Live the dream and make it a reality. That outdoor space can become that special place you retreat to when the scabby roads and unsmiling faces become too much. As Mo Farrar put it.. "It's all hard work and graft", but obviously worth it judging by his infectious smile and the public shows of support and respect.
It was cold, dark, noisy and there were flashing Police lights all around me. I was loitering in a car park in east London usualy frequented by young men in expensive cars who don't take kindly to people staring at them. But today, that car park was full of people like me, politely shepherded by a small army of smiling, high-fiving Police Officers as we all waited amicably for the Paralympic torch to arrive. It was no wonder that when I got home I reached for some pain killers.
The average bathroom cabinet, if that's where you keep your stash of painkillers, quite often contains diclofenac; or used to. Laws have been changed in many countries and diclofenac is being dropped, not because it's harmful to humans. Quite the contrary. It's an effective anti-inflammatory. However, it causes liver failure in vultures and is one of the main reasons these amazing, if not cuddly, creatures have been dying at an alarming rate.
Saturday, September first is World Vulture Day. We should celebrate them. They played a starring role in the old Jungle Book movie and in real life, they clean carcasses of dead animals so fast, there's no danger of disease from the rotting corpse. That was before diclofenac entered the food chain. Not only is it an effective drug for humans, it's good for animals too, so domestic cattle, sheep and goats across Asia were also given it. When these animals died, vultures did what vultures do and ate the diclofenac impregnated corpse. It all sounds nasty and horrible, but not as horrible and nasty as the consequences of the loss of these carrion eaters.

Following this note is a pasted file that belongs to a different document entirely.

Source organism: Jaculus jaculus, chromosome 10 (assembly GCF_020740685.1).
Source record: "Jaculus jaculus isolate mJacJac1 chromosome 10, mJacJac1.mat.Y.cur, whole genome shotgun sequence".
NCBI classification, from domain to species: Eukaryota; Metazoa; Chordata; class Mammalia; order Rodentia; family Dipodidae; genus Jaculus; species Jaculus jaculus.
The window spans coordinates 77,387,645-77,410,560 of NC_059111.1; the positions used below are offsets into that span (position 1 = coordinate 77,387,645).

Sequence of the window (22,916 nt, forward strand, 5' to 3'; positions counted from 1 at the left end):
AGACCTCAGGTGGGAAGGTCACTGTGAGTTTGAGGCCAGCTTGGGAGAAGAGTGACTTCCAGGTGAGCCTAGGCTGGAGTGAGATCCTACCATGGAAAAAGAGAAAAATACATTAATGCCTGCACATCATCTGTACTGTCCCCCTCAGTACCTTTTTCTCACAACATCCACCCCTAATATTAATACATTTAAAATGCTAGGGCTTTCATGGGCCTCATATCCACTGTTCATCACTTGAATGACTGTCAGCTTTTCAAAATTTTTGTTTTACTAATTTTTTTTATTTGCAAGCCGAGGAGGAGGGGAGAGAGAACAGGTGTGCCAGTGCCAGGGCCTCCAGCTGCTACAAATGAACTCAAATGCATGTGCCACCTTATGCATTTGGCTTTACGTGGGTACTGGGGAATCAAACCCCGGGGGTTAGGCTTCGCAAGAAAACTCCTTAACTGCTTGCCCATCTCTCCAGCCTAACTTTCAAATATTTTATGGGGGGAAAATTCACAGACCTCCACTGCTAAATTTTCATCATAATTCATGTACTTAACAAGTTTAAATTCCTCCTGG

Since vulture populations crashed, cases of rabies and other diseases have increased, as have packs of wild dogs and rats. They're taking advantage of the new sources of food previously cleaned away by vultures and it's resulted in their populations expanding. It's had a negative knock-on effect on people.
The RSPB has worked with others to find solutions to the problem and we've made progress. Alternative drugs have been identified. Vulture sanctuaries established with successful breeding programmes. We've increased awareness of the problem and secured lots of help across Asia. But it's not enough. We haven't saved the species yet.
More money is needed to fund this work and to fund all the work the RSPB does here in the UK and abroad. You'd expect me to say that wouldn't you. But we can all strive to do more. The decline of vultures was never an intention of the manufacturers of diclofenac. Nor is the scarcity of sand eels in the North Sea the aim of fishermen trying to make a living. Nor is the tidying of gardens and public spaces an evil conspiracy to rid London of sparrows or blackbirds. It just happens and eventually someone notices. Thankfully, the RSPB has noticed drops in kittiwakes, swifts, insects and river fish. While others argue for short-sighted action, such as giant airports or culls of cormorants, we're looking for real solutions to the root causes of the changes that are impacting on our lives.
Killing cormorants because they're taking a high proportion of the dwindling numbers of river fish after people polluted the rivers and over-fished the seas is not an answer. Increasing emissions by building bigger airports for more subsidised air travel is no way to address climate change that results in extremes of weather, higher sea-levels and poor food growing seasons.
Take a Paralympic torch and shine light on many of our modern day issues. Be inspired by the human spirit exhibited in the Olympic venues over the next few days and you'll soon realise that we can all do a bit more; push ourselves that bit further; aim higher and overcome the false assertions that threaten to rob us, and future generations, of our natural inheritance.
It's a bit like Sleeping Beauty rousing from her slumber .. I was so captivated by the Olympics (and will soon be an armchair expert in Paralympic sports too) that I had failed to notice, time had passed.